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We come together at a crossroads between war and peace; between disorder and integration; between fear and hope.

Around the globe, there are signposts of progress. The shadow of World War that existed at the founding of this institution has been lifted; the prospect of war between major powers reduced. The ranks of member states has more than tripled, and more people live under governments they elected. Hundreds of millions of human beings have been freed from the prison of poverty, with the proportion of those living in extreme poverty cut in half. And the world economy continues to strengthen after the worst financial crisis of our lives.

Today, whether you live in downtown New York or in my grandmother’s village more than two hundred miles from Nairobi, you can hold in your hand more information than the world’s greatest libraries. Together, we have learned how to cure disease, and harness the power of the wind and sun. The very existence of this institution is a unique achievement – the people of the world committing to resolve their differences peacefully, and solve their problems together. I often tell young people in the United States that this is the best time in human history to be born, for you are more likely than ever before to be literate, to be healthy, and to be free to pursue your dreams.

Yet there is a pervasive unease in our world – a sense that the very forces that have brought us together have created new dangers, and made it difficult for any single nation to insulate itself from global forces. As we gather here, an outbreak of Ebola overwhelms public health systems in West Africa, and threatens to move rapidly across borders. Russian aggression in Europe recalls the days when large nations trampled small ones in pursuit of territorial ambition. The brutality of terrorists in Syria and Iraq forces us to look into the heart of darkness.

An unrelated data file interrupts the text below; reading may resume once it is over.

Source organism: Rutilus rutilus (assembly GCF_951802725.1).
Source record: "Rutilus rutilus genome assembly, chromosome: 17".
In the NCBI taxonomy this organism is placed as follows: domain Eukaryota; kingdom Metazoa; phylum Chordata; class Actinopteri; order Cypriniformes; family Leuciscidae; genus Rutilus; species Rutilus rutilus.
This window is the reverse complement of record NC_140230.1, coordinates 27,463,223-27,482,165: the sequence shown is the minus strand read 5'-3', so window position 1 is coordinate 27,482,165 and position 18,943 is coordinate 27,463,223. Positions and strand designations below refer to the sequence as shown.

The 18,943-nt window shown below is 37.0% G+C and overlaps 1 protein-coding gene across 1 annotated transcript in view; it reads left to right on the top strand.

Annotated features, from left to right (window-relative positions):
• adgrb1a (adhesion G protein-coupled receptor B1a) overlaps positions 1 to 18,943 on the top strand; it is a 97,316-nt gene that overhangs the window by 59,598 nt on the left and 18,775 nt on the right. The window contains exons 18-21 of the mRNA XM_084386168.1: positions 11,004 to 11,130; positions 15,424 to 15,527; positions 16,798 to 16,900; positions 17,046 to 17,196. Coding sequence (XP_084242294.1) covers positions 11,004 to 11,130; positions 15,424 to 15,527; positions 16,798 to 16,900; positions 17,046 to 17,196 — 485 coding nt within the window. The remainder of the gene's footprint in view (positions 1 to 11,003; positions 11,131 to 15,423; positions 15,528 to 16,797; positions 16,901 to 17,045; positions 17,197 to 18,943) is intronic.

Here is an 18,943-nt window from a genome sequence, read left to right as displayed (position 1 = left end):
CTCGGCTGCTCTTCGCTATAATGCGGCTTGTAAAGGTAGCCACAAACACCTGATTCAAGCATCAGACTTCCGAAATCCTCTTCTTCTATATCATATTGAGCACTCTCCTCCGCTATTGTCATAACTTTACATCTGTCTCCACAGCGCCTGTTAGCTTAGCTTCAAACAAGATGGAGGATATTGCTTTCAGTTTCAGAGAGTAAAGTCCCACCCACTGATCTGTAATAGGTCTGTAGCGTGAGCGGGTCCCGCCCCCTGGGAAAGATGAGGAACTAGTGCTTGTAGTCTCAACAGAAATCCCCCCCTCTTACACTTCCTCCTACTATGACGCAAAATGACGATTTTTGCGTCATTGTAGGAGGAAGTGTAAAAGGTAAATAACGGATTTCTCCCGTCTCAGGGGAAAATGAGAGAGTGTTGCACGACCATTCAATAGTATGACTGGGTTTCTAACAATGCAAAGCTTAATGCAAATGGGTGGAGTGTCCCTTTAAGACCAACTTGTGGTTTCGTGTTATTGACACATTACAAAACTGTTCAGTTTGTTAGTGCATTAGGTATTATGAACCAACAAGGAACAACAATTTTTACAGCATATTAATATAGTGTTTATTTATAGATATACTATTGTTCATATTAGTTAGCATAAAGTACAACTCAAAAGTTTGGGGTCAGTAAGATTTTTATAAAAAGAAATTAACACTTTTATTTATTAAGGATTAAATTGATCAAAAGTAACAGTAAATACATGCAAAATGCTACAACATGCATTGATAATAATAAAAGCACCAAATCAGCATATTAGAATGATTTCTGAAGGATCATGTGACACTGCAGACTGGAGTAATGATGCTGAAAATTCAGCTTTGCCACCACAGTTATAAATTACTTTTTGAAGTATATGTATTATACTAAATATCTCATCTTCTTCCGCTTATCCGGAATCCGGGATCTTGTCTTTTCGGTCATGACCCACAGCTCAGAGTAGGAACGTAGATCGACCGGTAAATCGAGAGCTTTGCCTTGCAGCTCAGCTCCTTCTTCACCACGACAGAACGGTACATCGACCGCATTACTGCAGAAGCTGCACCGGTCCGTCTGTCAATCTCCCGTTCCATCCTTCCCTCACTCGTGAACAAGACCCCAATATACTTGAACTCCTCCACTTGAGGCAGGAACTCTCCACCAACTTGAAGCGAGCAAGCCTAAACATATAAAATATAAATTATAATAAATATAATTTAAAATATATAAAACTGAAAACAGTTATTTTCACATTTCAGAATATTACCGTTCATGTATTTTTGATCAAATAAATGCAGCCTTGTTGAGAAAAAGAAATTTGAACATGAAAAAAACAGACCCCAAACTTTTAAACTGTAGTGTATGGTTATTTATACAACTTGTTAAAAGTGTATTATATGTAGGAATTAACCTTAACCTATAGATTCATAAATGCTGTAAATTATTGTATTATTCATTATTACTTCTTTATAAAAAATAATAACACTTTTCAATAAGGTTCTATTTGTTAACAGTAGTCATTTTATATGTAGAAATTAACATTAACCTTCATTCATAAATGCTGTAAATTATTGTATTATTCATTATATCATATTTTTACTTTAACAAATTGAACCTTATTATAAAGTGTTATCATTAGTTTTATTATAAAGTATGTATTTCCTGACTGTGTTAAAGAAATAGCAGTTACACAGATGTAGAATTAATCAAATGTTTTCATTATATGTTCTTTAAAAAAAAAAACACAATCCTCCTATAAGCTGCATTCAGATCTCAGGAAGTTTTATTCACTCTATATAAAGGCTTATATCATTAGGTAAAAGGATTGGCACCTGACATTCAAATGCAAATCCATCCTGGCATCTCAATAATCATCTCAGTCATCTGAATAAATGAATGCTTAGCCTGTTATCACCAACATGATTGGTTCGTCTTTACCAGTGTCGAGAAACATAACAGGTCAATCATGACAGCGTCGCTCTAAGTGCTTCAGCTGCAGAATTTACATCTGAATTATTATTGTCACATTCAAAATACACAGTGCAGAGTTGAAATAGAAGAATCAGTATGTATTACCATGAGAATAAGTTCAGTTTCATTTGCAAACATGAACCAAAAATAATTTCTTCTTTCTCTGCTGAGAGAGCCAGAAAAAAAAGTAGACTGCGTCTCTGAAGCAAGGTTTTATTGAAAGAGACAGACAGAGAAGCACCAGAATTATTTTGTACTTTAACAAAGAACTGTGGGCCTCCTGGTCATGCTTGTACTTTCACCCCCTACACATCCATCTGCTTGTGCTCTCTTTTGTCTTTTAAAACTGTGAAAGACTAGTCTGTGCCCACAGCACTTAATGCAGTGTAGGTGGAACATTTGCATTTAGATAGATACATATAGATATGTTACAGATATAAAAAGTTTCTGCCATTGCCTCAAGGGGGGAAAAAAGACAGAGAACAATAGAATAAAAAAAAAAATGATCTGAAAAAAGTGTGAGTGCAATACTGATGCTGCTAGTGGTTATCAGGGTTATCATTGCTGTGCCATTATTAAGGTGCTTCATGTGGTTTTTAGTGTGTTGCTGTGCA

Barack Obama, Address to the United Nations General Assembly, New York, September 24, 2014 (via littleghostwriter)
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There Is No ‘Planet B’ - Global Climate Marches Ahead Of United Nations Summit On Climate Change Opening

Climate change demonstrations worldwide, September 21, 2014

Just before the opening of the United Nations Summit on Climate Change in New York with more than 120 heads of state on the Tuesday, thousands of people marched in cities around the world on Sunday to urge the world leaders to act and reduce the greenhouse gas emissions that are driving the changes.

The New Yorker “People’s Climate March” was joined by people from many other countries worldwide as around 2,000 demonstrations were staged in 150 countries on Sunday, including in major cities such as London, Berlin, Rio de Janeiro and Bogotá.

The march and UN Summit on Climate Change come as the nations of the world are negotiating a new strategy to manage climate change. Their new agreement is expected to be completed in December 2015, when countries that are signatories to the United Nations Framework Convention on Climate Change will meet in Paris.